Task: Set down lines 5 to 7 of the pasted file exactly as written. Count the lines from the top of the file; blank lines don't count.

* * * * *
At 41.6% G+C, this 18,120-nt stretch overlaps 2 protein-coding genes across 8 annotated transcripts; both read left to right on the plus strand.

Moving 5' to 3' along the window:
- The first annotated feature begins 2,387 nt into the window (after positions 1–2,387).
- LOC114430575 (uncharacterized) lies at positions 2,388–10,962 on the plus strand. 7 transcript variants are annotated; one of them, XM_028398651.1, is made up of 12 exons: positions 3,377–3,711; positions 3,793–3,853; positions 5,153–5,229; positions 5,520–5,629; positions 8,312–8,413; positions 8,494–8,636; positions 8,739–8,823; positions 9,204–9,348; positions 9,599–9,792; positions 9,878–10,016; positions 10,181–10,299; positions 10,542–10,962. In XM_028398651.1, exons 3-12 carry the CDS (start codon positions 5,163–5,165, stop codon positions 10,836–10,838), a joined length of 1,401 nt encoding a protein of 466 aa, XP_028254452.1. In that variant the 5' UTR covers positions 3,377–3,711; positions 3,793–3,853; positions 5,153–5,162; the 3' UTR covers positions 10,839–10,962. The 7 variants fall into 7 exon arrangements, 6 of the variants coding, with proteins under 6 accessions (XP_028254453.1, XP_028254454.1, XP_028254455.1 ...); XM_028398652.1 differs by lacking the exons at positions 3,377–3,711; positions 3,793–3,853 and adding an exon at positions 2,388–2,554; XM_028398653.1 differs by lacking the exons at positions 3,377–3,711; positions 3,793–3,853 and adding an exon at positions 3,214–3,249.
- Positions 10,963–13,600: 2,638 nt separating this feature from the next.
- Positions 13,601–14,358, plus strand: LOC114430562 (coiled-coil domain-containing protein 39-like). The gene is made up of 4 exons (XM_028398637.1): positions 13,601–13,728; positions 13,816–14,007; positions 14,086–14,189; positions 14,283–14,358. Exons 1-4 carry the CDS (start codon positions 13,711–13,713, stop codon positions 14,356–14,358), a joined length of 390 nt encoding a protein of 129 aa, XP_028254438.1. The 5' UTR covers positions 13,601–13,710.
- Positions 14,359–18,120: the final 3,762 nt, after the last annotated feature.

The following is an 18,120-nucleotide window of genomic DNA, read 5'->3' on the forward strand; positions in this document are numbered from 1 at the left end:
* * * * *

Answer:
- Positions 10,963–13,600: 2,638 nt separating this feature from the next.
- Positions 13,601–14,358, plus strand: LOC114430562 (coiled-coil domain-containing protein 39-like). The gene is made up of 4 exons (XM_028398637.1): positions 13,601–13,728; positions 13,816–14,007; positions 14,086–14,189; positions 14,283–14,358. Exons 1-4 carry the CDS (start codon positions 13,711–13,713, stop codon positions 14,356–14,358), a joined length of 390 nt encoding a protein of 129 aa, XP_028254438.1. The 5' UTR covers positions 13,601–13,710.
- Positions 14,359–18,120: the final 3,762 nt, after the last annotated feature.